Container ships traveling the world's oceans could be to blame for an increase in lightning strikes at sea.
In a study published in Geophysical Research Letters this week, researchers said they had gone back through the records and found that two international shipping lanes in Asia experienced almost double the number of lightning strikes as identical strips of ocean a few hundred miles away.
The researchers, from the Department of Atmospheric Sciences at the University of Washington in Seattle, looked at lightning strikes in the Indian Ocean and the South China Sea for every year between 2005 and 2016.
They found much higher rates of lightning strikes in one shipping lane between Sri Lanka and Sumatra and another between Singapore and Vietnam.The team, led by Joel Thornton, ruled out weather conditions and other reasons for the differences and concluded it must be the ships themselves that were increasing the risk of lightning.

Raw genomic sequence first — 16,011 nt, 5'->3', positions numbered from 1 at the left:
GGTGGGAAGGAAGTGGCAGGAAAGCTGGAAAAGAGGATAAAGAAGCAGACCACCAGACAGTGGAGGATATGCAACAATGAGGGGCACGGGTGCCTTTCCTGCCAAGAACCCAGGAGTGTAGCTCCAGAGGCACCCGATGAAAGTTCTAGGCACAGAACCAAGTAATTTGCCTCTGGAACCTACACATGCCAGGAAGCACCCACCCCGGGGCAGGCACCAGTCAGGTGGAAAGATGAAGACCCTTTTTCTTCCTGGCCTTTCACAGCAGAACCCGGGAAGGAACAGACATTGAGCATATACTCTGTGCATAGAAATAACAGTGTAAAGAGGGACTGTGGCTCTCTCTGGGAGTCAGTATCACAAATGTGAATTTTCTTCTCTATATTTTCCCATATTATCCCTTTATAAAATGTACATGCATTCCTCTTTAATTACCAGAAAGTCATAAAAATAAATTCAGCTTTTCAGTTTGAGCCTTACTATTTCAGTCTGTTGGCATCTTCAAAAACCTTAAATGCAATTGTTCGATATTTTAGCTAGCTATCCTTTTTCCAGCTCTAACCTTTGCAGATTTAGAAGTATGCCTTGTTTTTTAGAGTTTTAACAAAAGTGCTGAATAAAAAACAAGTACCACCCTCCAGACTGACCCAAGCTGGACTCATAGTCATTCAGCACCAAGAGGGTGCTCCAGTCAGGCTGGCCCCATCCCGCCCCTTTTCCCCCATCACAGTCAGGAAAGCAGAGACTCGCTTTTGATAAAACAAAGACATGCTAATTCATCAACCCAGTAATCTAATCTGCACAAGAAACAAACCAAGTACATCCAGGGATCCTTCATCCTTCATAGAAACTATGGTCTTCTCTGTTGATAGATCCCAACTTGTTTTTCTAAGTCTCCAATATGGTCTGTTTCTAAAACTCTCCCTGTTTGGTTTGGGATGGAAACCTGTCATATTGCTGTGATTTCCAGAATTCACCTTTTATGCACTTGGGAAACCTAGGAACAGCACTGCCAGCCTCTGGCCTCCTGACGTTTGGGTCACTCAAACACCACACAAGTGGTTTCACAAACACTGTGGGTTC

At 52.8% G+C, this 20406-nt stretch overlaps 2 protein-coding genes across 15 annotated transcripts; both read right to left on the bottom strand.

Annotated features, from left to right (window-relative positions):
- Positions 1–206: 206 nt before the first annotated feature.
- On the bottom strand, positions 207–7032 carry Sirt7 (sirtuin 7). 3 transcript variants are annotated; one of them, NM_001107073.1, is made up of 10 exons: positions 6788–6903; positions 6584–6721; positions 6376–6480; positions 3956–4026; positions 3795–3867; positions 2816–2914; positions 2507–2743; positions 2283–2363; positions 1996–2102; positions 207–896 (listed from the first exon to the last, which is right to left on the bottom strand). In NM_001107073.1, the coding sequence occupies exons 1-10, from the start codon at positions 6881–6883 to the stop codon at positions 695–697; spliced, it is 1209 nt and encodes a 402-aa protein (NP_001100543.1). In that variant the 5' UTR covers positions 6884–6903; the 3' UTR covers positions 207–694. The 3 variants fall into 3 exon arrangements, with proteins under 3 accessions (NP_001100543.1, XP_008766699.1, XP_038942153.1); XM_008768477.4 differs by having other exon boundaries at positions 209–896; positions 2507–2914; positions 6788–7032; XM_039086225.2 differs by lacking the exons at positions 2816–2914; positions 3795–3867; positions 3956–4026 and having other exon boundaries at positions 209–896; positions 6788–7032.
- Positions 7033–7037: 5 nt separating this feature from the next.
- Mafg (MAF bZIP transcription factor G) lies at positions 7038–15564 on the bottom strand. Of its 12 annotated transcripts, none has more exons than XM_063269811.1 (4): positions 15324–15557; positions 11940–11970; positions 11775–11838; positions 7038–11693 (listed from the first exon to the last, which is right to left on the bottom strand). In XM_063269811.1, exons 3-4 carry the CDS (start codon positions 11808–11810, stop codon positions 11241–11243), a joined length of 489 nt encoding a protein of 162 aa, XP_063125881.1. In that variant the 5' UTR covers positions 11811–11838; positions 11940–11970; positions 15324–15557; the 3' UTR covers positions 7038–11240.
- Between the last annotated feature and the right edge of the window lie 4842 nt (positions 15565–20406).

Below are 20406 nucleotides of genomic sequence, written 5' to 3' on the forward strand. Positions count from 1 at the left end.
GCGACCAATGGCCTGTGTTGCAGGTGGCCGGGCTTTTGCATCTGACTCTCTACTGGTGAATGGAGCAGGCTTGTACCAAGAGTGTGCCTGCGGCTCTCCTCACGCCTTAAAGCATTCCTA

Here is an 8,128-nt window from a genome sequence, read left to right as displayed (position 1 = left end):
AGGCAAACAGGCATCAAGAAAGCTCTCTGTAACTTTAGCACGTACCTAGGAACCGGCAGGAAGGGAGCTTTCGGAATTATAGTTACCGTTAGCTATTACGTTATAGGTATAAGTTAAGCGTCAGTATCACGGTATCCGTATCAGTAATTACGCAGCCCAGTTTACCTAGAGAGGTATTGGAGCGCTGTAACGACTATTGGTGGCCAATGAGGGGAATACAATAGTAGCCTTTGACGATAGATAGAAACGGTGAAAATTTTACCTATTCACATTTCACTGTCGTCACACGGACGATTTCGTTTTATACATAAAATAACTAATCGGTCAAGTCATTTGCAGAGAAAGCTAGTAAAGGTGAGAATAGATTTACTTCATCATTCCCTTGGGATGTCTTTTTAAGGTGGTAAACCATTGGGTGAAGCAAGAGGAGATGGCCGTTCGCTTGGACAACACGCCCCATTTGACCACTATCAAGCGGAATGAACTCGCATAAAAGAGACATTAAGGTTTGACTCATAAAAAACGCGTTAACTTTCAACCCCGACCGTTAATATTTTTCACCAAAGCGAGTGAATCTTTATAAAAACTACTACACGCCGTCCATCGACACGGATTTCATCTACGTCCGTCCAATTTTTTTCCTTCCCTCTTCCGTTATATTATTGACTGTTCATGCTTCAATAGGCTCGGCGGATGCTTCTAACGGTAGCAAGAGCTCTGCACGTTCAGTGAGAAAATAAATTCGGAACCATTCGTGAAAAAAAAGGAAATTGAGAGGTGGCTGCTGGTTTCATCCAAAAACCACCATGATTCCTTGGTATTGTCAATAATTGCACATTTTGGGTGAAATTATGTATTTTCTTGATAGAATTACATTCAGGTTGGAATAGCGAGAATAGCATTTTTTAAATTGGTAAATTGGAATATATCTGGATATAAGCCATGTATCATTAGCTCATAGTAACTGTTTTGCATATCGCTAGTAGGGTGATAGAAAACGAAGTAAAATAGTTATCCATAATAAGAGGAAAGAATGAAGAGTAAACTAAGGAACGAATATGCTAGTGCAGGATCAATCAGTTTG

"We hypothesize that emissions of aerosol particles and precursors by maritime vessel traffic lead to a microphysical enhancement of convection and storm electrification in the region of the shipping lanes," said their report.
In laymen's terms, they concluded that soot and other particles in the ships' exhaust created ice particles which rub against each other to generate the lightning.
But they said that what was particularly strange was that although there were more lightning strikes in the shipping lanes there was no evidence of higher rainfall.
Ships occasionally get struck by lightning but larger vessels are fitted with lightning rods on their masts, which are designed to safely discharge the charge into the sea.